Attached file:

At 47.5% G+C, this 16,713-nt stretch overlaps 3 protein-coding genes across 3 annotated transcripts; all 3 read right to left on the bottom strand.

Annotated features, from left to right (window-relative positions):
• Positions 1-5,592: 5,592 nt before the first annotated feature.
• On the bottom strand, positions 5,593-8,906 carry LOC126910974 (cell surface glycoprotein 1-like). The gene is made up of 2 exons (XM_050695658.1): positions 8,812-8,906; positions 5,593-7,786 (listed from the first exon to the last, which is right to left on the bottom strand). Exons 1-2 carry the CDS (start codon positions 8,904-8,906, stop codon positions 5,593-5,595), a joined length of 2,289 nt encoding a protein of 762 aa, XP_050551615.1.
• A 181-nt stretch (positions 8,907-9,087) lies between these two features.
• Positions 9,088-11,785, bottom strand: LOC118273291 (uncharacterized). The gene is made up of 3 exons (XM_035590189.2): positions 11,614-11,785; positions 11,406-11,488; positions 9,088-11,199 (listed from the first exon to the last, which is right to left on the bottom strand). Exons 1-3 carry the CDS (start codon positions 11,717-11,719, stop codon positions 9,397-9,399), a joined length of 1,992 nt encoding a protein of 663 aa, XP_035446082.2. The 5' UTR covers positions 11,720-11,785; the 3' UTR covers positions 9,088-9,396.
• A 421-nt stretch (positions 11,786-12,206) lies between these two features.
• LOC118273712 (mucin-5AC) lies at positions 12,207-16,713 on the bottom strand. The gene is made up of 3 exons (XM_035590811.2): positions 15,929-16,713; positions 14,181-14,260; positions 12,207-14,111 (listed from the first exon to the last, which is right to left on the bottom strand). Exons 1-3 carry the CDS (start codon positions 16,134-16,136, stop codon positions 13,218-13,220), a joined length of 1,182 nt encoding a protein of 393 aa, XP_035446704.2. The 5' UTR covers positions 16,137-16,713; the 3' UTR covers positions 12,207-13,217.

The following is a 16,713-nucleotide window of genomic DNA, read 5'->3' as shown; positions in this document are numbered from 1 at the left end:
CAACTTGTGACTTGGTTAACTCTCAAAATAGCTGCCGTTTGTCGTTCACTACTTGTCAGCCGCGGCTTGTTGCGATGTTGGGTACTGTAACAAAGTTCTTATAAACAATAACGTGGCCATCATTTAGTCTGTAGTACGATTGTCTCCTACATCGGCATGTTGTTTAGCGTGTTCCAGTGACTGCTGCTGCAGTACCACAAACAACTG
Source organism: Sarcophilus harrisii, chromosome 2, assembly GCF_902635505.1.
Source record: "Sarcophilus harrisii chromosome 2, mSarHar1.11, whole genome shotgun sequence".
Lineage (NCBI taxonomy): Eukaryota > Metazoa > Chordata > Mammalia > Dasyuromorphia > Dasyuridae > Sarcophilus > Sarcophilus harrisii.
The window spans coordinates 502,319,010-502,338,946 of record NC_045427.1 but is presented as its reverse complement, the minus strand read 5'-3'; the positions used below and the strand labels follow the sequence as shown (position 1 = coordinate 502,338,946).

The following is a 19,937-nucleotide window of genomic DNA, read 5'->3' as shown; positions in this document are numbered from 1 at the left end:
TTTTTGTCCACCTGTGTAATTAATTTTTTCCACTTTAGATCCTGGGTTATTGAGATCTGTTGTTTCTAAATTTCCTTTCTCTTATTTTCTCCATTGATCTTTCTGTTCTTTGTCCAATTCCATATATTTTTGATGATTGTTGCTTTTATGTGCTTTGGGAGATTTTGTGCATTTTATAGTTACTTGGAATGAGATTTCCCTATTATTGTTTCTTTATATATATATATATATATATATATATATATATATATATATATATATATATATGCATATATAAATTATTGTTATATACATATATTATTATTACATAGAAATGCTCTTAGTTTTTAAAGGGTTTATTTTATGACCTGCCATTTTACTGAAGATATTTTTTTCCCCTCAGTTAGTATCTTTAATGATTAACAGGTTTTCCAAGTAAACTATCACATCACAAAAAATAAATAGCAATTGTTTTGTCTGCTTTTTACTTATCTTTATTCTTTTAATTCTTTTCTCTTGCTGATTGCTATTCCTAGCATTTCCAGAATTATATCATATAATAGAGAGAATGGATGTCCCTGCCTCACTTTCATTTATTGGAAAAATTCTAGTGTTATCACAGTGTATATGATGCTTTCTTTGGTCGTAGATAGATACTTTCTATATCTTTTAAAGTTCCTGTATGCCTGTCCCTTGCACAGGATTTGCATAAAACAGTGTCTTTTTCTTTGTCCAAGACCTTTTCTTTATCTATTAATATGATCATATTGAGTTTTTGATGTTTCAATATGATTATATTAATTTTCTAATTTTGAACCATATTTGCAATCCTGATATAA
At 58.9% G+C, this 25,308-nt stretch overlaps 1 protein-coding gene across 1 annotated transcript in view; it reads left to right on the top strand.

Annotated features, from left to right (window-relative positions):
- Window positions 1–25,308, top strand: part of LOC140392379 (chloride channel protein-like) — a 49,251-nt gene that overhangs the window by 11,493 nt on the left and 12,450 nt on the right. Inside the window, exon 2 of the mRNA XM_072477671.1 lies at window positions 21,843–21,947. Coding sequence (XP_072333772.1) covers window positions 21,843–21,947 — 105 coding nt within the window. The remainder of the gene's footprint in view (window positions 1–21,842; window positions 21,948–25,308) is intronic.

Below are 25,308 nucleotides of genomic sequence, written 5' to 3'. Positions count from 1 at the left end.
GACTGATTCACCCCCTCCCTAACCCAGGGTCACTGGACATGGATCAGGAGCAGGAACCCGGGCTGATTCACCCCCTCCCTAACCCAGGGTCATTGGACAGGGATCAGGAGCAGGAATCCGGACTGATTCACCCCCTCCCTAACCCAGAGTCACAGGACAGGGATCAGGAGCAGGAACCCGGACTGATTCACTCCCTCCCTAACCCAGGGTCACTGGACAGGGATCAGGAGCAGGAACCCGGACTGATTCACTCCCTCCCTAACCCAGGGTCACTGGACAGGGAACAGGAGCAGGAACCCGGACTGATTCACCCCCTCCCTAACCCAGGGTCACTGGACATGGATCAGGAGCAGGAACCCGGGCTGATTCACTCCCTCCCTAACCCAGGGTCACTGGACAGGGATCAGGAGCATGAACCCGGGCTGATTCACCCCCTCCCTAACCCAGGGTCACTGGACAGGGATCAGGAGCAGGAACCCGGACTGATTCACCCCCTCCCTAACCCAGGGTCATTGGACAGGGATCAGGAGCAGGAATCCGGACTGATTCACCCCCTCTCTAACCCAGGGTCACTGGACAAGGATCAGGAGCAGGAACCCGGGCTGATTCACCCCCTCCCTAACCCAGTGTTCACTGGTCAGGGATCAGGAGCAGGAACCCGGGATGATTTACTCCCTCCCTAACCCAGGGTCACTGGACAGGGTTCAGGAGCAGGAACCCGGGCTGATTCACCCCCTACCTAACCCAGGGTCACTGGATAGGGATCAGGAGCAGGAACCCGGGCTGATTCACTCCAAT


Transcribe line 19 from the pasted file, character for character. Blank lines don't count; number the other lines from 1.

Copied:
- Window positions 1–25,308, top strand: part of LOC140392379 (chloride channel protein-like) — a 49,251-nt gene that overhangs the window by 11,493 nt on the left and 12,450 nt on the right. Inside the window, exon 2 of the mRNA XM_072477671.1 lies at window positions 21,843–21,947. Coding sequence (XP_072333772.1) covers window positions 21,843–21,947 — 105 coding nt within the window. The remainder of the gene's footprint in view (window positions 1–21,842; window positions 21,948–25,308) is intronic.